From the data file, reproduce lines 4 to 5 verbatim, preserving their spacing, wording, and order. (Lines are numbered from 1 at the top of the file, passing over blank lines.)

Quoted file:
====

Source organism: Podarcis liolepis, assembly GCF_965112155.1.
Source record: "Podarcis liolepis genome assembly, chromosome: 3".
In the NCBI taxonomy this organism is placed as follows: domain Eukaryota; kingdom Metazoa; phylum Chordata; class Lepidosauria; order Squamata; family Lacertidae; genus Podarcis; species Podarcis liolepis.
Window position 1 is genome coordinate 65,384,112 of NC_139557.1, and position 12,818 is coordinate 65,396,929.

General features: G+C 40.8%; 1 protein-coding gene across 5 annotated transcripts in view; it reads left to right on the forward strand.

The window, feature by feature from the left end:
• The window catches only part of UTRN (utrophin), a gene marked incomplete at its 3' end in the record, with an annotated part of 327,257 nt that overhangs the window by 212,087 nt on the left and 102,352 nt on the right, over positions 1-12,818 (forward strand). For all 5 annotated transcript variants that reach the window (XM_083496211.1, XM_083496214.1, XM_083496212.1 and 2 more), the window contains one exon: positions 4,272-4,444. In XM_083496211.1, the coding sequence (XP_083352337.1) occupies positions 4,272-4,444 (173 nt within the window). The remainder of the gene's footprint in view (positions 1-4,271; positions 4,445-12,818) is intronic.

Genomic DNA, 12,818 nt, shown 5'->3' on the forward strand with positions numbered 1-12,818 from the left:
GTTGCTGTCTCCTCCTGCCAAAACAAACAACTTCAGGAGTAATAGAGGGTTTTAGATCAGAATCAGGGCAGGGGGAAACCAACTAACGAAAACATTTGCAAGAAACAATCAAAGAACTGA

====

Window position 1 is genome coordinate 65,384,112 of NC_139557.1, and position 12,818 is coordinate 65,396,929.

General features: G+C 40.8%; 1 protein-coding gene across 5 annotated transcripts in view; it reads left to right on the forward strand.